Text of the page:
NRRU Community Research Journal
NRRU Community Research Journal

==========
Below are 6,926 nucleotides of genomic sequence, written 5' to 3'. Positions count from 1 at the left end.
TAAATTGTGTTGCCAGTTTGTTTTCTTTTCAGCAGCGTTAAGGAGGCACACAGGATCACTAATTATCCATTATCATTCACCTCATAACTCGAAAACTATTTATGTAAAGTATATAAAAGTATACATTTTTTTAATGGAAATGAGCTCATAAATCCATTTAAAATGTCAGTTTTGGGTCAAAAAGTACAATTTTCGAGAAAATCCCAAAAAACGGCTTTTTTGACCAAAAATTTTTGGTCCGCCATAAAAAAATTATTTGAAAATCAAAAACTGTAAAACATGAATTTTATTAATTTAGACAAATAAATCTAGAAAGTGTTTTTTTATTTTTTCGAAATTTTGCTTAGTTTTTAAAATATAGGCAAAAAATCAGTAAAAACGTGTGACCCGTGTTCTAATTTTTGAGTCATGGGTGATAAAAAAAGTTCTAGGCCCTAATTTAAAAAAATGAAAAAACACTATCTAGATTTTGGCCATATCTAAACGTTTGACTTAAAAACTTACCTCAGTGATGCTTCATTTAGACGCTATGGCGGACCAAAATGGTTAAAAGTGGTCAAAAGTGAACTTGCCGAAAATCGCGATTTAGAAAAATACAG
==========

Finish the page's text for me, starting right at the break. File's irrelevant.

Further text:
The study was aimed to study the current situation of communication network management and network communication strategies of the elderly schools in Chiang Rai and Kalasin Provinces, including guidelines for developing network communication of elderly schools towards sustainability. The study is qualitative research, conducted by in-depth interviews and focus group interviews with all concerned people in two groups of elderly schools: strong and developing. From the study, it was found that at present Kalasin Province has the highest number of elderly schools in the nation, while Chiang Rai Province is the province in which the first elderly school was established. The network management of the elderly schools of both provinces was found to be a part of elderly clubs’ activities at a sub-district level, comprising two main parts: the civic networks, i.e., community leaders, monks, elderly clubs, sub-district and village chiefs, people in the community, academic institutes, and local politicians, and 2) local government networks, i.e., municipality, the Sub-District Administrative Organization (SAO), and sub-district health-promoting hospitals. The schools were established and managed in the form of a committee. Most elderly school leaders in Chiang Rai Province, who were samples of the study, were monks due to socio-cultural context in which people are tied closely to Buddhism whereas most elderly school leaders in Kalasin Province were community leaders due to the northeastern culture, especially Phu Thai ethnicity, which pays high importance to local leaders. Regarding the network communication strategies, communication in and outside schools was divided into 3 periods: 1) Before the school establishment period in which all elderly schools communicated for compiling community networks, fundraising, and inviting the elderly to participate in schools’ activities through media. 2) After the school establishment period in which all schools communicated their objectives to the elderly who never attended school and general communities, including external agencies for support. 3) During the maintenance of the school networks in which all schools communicated to create morale and motivation for working groups. Besides, they communicated for maintaining good relationships with external networks. For the roles of a sender and receiver, it was found that network members took a role as both senders and receivers, while school leaders played a role as the main senders. Communicated content emphasized the content that was beneficial for school development. In terms of media and channels, the media used in the internal network were activity, personal, and social media, i.e., Line Group, etc. while the external networks were personal, community, social, and traditional or local media. Moreover, it was found that elderly schools had main concurrent problems of “people” and “funds.” As guidelines for developing “people” issues, elderly schools should have flexible network management. Members should be replaceable and young generations should be encouraged to participate in the network to replace the old members in the future, while communication for maintaining relationships should be conducted continually. For the management of “funds,” elderly schools should have external networks, such as the provincial elderly-school network and government agencies to support information that helps to access governmental funds. Besides, elderly schools should have strong networks and communication strategies that help to create and maintain collaboration in the networks sustainably through the use of a variety of media and channels, especially social media, which can access and acquire support from the new generations, in combination with the use of traditional media for increasing the effectiveness of creating commitment and engagement among local people of the same area.
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